The Sultans Palace is open from 8am to 2pm and admission is 7,500RP per person (1,000RP extra for a camera). Admission includes a free tour guide who will walk you as quickly as possibly through the various compounds and museums devoted to the life of Sultans past and present. In retrospect the tour guide was more of a hassle than help, so feel free to ditch him or her and wander around at your own pace. The buildings are guided and well maintained, and the museum exhibits are an interesting insight into the role of the Sultan in the post World War 2 conflict between the Javanese and the Dutch Colonial forces.
The main entrance to the restored bathing pools of Taman Sari is on Jl. Taman. Entry is 7,000RP per person (plus 1,000RP for a camera) and opening hours are 8am – 2pm daily. It is possible to get into Taman Sari via the maze of back alleys leading off the rear of the ruined walls of the ‘un-restored’ section of Taman Sari at the back of the bird market.
Taman Sari is reasonably interesting, although the renovation job makes it look more like part of the Playboy Mansion than a 250 year old palace. However, considering the Sultans original use for the place, this is probably quite fitting.
Taman Sari Ruins and Underground Mosque
The back alleys between the rear exit from the restored section of the water palace and the ruined walls bordering the bird market are a confusing array of alleys, houses and dead ends.
If carefully managed, this place actually this may actually be a good place to pick up a Batik Tout, which is what we did. We were ‘possibly interested in looking at some Batik in a while, but needed to find the underground Mosque, the ruined walls and the bird market first.’ Quicker than you could say ‘ripoff’ our latest new friend had offered to show us the quickest way to all of the places we wanted to go to.
Although this might be perceived as slightly dishonest behavior, we felt that it was a case of ‘when in Rome……’ and although we suddenly had to head back to our hotel to make an urgent phone call home after the bird market, I did give the guy enough cash to buy a pack of cigarettes.
The underground mosque is small, renovated in the same style as the water palace (with a hint of Escher) but is quite interesting. The ruined walls of Taman Sari make for good views over the city, and are a cool place to take a breather before hitting the bird market.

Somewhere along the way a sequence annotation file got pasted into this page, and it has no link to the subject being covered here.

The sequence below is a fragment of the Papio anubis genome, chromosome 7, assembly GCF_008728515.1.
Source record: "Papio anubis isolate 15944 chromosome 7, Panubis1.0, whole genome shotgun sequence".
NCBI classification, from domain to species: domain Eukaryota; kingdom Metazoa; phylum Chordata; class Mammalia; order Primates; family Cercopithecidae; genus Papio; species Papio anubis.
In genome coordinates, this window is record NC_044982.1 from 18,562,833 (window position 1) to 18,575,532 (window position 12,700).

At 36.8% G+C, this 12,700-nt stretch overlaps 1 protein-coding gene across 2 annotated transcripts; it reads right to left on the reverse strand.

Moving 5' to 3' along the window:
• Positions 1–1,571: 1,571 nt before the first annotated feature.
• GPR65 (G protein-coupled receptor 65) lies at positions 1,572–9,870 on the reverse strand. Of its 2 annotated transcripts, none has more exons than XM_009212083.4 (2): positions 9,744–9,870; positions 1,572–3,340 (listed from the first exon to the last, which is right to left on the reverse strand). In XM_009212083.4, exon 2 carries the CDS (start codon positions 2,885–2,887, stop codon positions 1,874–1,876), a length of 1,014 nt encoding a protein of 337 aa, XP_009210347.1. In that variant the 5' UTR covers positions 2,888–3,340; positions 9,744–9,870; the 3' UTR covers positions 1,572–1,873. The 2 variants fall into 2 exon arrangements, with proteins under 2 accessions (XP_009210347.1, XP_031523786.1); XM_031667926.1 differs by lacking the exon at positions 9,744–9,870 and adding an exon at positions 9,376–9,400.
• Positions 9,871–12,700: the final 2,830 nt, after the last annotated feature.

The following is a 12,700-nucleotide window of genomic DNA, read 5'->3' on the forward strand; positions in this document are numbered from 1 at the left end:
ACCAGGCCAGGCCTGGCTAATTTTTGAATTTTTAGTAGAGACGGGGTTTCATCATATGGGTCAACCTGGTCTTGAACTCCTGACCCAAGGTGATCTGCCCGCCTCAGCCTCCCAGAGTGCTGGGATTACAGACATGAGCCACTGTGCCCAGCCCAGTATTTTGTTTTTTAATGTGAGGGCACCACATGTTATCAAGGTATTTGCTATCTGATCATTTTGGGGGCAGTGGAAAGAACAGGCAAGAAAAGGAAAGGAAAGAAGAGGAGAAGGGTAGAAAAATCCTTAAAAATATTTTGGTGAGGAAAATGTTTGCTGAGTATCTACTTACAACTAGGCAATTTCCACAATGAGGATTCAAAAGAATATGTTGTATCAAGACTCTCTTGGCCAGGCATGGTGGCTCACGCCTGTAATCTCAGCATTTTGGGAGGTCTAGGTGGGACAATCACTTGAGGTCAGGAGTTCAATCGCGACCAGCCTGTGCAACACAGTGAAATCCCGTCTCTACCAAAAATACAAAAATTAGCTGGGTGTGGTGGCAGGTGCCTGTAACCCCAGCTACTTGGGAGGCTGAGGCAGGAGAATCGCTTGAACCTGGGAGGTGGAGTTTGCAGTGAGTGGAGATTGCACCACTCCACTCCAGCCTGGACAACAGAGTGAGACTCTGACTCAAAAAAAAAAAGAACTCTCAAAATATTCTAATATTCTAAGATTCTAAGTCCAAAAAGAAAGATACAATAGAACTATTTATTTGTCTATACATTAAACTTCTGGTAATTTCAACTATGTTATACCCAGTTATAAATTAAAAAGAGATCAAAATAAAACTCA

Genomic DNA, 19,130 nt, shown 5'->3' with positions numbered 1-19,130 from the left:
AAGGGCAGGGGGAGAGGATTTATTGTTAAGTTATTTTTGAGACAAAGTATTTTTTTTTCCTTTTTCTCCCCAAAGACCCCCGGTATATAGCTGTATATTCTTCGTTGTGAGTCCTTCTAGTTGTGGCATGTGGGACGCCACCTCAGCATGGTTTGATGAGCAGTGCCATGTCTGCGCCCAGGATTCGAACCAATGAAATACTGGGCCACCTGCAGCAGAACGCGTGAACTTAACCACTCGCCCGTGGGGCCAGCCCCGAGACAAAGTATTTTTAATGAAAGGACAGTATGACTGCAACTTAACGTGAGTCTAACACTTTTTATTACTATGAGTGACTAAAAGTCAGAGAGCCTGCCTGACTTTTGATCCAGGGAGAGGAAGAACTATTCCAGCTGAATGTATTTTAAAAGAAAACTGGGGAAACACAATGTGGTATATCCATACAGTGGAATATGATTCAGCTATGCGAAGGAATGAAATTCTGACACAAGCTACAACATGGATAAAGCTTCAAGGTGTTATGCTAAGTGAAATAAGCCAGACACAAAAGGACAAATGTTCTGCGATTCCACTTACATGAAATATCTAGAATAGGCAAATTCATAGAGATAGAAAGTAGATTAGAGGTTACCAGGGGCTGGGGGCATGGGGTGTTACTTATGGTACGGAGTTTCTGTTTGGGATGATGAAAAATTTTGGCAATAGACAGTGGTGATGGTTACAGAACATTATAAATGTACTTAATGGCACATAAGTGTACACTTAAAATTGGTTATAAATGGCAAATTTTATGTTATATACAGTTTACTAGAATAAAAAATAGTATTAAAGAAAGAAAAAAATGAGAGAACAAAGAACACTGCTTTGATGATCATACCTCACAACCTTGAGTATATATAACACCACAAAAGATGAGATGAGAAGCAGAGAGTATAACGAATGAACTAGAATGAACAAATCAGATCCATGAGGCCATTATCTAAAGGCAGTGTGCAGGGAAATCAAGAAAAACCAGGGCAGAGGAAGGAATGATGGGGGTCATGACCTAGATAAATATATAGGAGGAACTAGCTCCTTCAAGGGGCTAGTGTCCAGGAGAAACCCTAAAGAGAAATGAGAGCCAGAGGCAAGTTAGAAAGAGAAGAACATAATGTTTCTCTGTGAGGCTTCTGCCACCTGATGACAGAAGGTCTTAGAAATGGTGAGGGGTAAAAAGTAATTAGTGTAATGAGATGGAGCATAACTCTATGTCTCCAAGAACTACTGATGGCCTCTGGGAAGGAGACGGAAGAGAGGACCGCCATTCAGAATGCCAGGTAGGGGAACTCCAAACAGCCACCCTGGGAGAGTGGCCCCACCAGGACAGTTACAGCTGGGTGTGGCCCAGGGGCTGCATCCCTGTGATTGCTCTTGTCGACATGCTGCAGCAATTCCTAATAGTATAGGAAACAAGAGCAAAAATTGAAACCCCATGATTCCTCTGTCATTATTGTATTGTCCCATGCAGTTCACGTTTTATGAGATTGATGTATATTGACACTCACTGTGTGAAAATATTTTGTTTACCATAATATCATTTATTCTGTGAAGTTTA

The Bird Market
Especially busy on Sundays, the bird market at the edge of Taman Sari holds an impressive collection of birds of all sizes and colours (especially the small green and pink-dyed chickens). You can also pick up an interesting selection of live bird food (maggots and roaches) by the kilo, possums, bats, puppies and small kittens that strangely resemble wild cats.
Without a doubt is the snake store selling all manner of constrictor pythons, and the guys are more than happy to drape you in as many large snakes as you like. Especially impressive is the 5+metre, 80kg python living in the ceramic trough at the back of the shop. Ask nicely and the shop guys will bring him out for a play (although you may want to check he’s recently eaten one of his five monthly chickens). Having an especially bad day was the small white and brown hamster huddled in the corner of one cage desperately trying not to wake up its large (and assumedly fairly hungry) 10ft long cage mate.
Candi Prambanan is a large Hindu temple complex 17km east of Yogyakarta on the main road to Solo.
The tourism operators along Jl. Sosrowijian offer return tickets to Prambanan for 40,000RP. They leave at 5am and return to your hotel at about 9 AM, giving you about two and a bit hours to explore the temple complex.
As we wished to tour the temple at our own pace, and not leave at 5am (sunrises / sunsets aren’t overly impressive in October due to the frequent heavy cloud) we took a taxi from Jl. Malioboro to Prambanan at a cost of 43,000RP.
Entry to Prambanan is 100,000RP or 60,000RP if you have a student ID card. The main Prambanan complex consists of the impressive Candi Shiva, and the smaller, comparatively dilapidated Candi Bubrah and Candi Sewu a short walk to the north.